- Category: CHRO in the news
- Published: 17 September 2015
- Hits: 1575
By Jaiden Coonan
On Thursday, 6 August 2015
The United Nations World Food Program is preparing to bring in much needed aid to the isolated Chin State, yet transportation is making it difficult, as Kalay myo has become an island.
A Member of the WFP’s Emergency Response Team, Johnny told Mizzima that the impoverished state is set to receive 87,904 metric tons of food aid including 2,724 metric tons of High Energy Biscuits.
Chin State Chief Minister, Hong Ngai, was meant to arrive in Kalay myo on August 5 to hold a meeting with the WFP’s emergency response team and Sagaing Region Chief Minister, Tha Aye, but was unable to attend as he was held up in Hakha.
Kalay myo residents predict that roads into Chin State will not open for over a week. Some people are also discussing new roads being built as most routes have been destroyed by landslides.
An ERT member met with Tha Aye, in Kalay myo on August 5 to discuss plans to move the goods into the isolated town which has been surrounded by the worst floods in what locals claim to be over 100 years.
The goods are to be delivered from Monywa to the small township of Kalaywa then speedboats will deliver goods to Kalay myo.
The WFP’s emergency response to Kalay myo started on 2 August with the delivery of 4 metric tons of high-energy biscuits, teamed with an assessment of urgent food needs of at least another 11 tons of food product, ranging from rice to oils, which is on the way.
Aid concerns for Kalaywa’s refugee population isn’t truly known as the government is still updating it’s needs, the population is out of telephone reach.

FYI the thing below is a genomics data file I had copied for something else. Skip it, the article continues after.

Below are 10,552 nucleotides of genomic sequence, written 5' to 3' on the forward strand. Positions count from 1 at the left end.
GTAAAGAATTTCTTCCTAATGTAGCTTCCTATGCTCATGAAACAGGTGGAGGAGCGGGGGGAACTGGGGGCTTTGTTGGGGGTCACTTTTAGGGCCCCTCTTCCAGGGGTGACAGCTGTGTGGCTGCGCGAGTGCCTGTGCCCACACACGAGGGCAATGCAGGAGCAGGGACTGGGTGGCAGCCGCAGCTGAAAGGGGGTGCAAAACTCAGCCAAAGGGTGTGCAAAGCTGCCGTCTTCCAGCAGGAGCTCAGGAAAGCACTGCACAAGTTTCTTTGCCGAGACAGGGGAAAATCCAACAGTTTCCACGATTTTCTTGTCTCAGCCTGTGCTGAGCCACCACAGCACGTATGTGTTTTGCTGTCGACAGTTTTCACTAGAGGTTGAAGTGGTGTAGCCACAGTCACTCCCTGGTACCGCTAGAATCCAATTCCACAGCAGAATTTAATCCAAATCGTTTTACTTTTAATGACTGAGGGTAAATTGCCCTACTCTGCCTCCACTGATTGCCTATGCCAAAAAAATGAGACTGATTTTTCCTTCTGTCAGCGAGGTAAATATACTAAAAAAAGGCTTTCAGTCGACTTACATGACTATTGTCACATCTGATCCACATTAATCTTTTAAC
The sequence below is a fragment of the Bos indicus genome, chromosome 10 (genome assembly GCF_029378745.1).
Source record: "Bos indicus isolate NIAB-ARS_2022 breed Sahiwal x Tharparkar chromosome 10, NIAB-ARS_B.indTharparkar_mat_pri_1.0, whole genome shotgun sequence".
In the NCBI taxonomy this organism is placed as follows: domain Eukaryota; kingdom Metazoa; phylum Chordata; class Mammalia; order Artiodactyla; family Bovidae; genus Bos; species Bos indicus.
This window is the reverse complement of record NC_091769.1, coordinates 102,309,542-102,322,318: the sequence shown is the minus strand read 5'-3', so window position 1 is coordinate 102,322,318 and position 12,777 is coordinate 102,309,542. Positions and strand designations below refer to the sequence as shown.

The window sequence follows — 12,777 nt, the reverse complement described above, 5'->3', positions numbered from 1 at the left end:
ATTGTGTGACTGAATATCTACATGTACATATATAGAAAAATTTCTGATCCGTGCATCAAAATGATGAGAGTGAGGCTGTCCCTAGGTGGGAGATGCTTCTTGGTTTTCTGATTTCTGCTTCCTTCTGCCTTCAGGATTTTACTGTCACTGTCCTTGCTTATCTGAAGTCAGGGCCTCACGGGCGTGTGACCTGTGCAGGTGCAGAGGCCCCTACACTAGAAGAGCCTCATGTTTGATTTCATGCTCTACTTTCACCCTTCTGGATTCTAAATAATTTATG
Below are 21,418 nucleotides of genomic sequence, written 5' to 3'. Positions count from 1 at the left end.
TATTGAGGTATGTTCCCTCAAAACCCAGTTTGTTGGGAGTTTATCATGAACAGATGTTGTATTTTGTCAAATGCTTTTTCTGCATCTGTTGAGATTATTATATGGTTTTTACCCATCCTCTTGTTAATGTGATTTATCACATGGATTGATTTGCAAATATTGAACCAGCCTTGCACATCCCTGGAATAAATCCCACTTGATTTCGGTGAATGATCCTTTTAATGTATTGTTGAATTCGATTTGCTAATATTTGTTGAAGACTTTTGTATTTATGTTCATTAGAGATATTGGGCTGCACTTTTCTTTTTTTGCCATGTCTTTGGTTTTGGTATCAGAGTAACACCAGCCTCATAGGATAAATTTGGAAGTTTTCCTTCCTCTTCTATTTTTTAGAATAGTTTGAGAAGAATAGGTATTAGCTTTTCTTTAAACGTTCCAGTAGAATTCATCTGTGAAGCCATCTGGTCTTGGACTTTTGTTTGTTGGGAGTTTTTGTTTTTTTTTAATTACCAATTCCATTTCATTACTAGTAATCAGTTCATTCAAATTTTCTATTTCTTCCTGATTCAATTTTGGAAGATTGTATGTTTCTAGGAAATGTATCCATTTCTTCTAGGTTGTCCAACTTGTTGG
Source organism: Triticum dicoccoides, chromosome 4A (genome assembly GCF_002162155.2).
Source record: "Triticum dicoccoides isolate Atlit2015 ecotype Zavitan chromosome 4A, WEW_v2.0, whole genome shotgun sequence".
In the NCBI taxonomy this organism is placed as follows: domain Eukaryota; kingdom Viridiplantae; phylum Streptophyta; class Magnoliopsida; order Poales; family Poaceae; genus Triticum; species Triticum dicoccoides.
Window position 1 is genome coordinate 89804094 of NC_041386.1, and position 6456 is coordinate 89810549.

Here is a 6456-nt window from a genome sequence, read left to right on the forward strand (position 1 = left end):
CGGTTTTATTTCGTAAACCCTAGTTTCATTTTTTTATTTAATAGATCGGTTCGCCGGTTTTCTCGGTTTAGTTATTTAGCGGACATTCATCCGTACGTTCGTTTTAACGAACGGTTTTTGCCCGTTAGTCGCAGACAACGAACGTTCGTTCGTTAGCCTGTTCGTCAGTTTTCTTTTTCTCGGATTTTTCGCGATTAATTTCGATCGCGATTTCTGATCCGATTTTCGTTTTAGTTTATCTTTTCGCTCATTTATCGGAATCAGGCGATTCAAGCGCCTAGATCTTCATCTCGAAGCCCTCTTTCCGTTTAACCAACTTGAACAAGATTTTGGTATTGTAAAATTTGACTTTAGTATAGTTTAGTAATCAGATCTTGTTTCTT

“Kalaywa is GSM only so it is very hard to contact the people there so the only means of contact at the moment is military radio contact. Information is very difficult at the moment, people have run out of battery on their GSM phones,” said Johnny.
Tha Aye is set to ask the Sagaing Regional Commander of the Tatmadaw for airlifts to move the 15-tone aid package into the flood stricken area, but this is uncertain as military aircraft are in high demand.
“For the recovery effort we have to make an assessment of the people’s needs, there will be an intervention to assist this, once we know, then we can work on a program more responsive to recovery needs,” said Johnny.
Pierre Peron of OCHA in Yangon said that OCHA will coordinate the modelling assessments of recovery needs as per the government’s request. This being the second phase to help assess the damage to farms, tainted wells, and loss of livestock, in order to help the affected population rebuild their lives and livelihoods.
The recovery needs assessment in Kalay myo will begin next week if not sooner, no date has been set.
Kalay myo’s urban refugees total 12,419 as of 3 August but this number is beginning to drop as people return to homes and begin to remove the thick mud that has washed into their homes.
20,187 refugees call the surrounding villages of Kalay myo home; unfortunately, the wait will be longer for them with dire consequences on their lives. Farming of pulse, peanuts and sunflowers will be delayed this year as some who have ventured out on the plains have discovered that at least 3 feet of mud is below the water, making farming anytime soon impossible.
Kalay myo consists of 19 wards, nine of which are flooded, with 156 villages around Kalay myo’s east side leaving 32,606 people in need of assistance.